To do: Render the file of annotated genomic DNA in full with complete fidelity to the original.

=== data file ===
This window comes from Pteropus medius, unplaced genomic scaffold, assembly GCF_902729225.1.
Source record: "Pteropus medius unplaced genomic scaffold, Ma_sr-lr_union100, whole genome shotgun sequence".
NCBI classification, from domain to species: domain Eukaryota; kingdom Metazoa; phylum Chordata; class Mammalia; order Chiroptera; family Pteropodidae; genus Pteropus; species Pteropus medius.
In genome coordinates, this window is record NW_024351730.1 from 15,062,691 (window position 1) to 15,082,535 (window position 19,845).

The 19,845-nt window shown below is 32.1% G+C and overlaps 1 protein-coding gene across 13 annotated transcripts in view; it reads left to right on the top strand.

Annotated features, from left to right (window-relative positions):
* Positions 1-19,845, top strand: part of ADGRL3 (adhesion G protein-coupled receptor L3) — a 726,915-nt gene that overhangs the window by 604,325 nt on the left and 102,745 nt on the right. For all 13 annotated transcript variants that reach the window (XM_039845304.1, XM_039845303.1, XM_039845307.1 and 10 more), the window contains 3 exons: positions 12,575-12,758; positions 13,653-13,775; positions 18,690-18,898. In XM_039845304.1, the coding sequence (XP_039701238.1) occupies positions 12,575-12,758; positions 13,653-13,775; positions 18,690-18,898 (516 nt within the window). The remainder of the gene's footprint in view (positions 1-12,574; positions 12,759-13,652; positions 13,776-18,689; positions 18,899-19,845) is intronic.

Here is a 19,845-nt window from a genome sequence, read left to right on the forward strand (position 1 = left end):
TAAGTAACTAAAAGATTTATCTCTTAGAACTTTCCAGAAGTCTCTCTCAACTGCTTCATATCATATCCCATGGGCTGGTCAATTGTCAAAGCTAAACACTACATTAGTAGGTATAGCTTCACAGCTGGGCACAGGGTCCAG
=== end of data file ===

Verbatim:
This window comes from Pteropus medius, unplaced genomic scaffold, assembly GCF_902729225.1.
Source record: "Pteropus medius unplaced genomic scaffold, Ma_sr-lr_union100, whole genome shotgun sequence".
NCBI classification, from domain to species: domain Eukaryota; kingdom Metazoa; phylum Chordata; class Mammalia; order Chiroptera; family Pteropodidae; genus Pteropus; species Pteropus medius.
In genome coordinates, this window is record NW_024351730.1 from 15,062,691 (window position 1) to 15,082,535 (window position 19,845).

The 19,845-nt window shown below is 32.1% G+C and overlaps 1 protein-coding gene across 13 annotated transcripts in view; it reads left to right on the top strand.

Annotated features, from left to right (window-relative positions):
* Positions 1-19,845, top strand: part of ADGRL3 (adhesion G protein-coupled receptor L3) — a 726,915-nt gene that overhangs the window by 604,325 nt on the left and 102,745 nt on the right. For all 13 annotated transcript variants that reach the window (XM_039845304.1, XM_039845303.1, XM_039845307.1 and 10 more), the window contains 3 exons: positions 12,575-12,758; positions 13,653-13,775; positions 18,690-18,898. In XM_039845304.1, the coding sequence (XP_039701238.1) occupies positions 12,575-12,758; positions 13,653-13,775; positions 18,690-18,898 (516 nt within the window). The remainder of the gene's footprint in view (positions 1-12,574; positions 12,759-13,652; positions 13,776-18,689; positions 18,899-19,845) is intronic.

Here is a 19,845-nt window from a genome sequence, read left to right on the forward strand (position 1 = left end):
TAAGTAACTAAAAGATTTATCTCTTAGAACTTTCCAGAAGTCTCTCTCAACTGCTTCATATCATATCCCATGGGCTGGTCAATTGTCAAAGCTAAACACTACATTAGTAGGTATAGCTTCACAGCTGGGCACAGGGTCCAG